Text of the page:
A Decade of Commitment to Tribal Communities
A Decade of Commitment to Tribal CommunitiesJosé Rios, Director, Multicultural Communications
Community leaders gathered to commemorate a decade of commitment to tribal communities at this year’s Native American Student Advocacy Institute (NASAI). Since 2007, NASAI has been a part of the College Board’s commitment to educational excellence and equity for all students, creating a venue to discuss new solutions, share best practices, and collaborate with colleagues to make a difference in the lives of American Indian, Alaska Native, and Native Hawaiian students.
This year more than 250 teachers, counselors, higher education leaders, policy makers, and others who are passionate about education convened on the beautiful grounds of the Tamaya to gain insights on successful programs and learn about great things positively impacting Native students. To mark the special 10-year anniversary, attendees took part in traditional cultural celebrations, like Pueblo storytelling, dancing, bread making, and rituals that embody the flourishing native culture.
Among influential voices heard in these important conversations were:
- Tanaya Winder (Southern Ute, Duckwater Shoshone, and Pyramid Lake Paiute Nations), poet, writer and educator,
- Erik Stegman (Assiniboine from the Carry the Kettle First Nation), executive director of the Center for Native American Youth (CNAY) at the Aspen Institute, and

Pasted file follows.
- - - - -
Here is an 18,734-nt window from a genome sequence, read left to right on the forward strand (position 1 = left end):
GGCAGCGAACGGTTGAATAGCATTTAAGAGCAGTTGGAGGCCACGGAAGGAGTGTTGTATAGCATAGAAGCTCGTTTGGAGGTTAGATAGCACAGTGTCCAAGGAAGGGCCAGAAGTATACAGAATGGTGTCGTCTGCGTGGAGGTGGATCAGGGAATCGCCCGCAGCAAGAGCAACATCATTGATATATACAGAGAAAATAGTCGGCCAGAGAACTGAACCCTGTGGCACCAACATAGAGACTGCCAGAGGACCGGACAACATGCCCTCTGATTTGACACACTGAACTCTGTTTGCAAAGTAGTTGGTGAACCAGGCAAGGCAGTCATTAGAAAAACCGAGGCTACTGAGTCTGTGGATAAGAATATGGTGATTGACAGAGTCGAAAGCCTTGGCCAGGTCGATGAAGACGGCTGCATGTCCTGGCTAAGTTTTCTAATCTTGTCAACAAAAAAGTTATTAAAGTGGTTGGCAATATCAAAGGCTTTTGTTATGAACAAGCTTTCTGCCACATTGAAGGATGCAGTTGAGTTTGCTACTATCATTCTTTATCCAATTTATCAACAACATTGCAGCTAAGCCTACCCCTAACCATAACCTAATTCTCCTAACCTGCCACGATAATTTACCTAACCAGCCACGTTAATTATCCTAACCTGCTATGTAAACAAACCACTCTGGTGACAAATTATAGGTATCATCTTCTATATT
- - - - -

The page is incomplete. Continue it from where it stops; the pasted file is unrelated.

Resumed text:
- Matika Wilbur (Tulalip and Swinomish tribes in Washington), acclaimed photographer, creator and director of Project 562.
Karen Frances-Begay, assistant vice president of Tribal Relations at the University of Arizona (UA) and past trustee at the College Board, was honored this year with the prestigious Dr. Henrietta Mann Leadership Award. As key representative and liaison between tribal leaders and the university, Karen has demonstrated outstanding leadership and commitment to Native students. Through her involvement with organizations and initiatives, such as the National Indian Education Association and National Congress of American Indians, she has been able to continue her work to advance indigenous communities and clear a path for future generations of Native leaders.
For more information on the NASAI conference, visit nasai.collegeboard.org.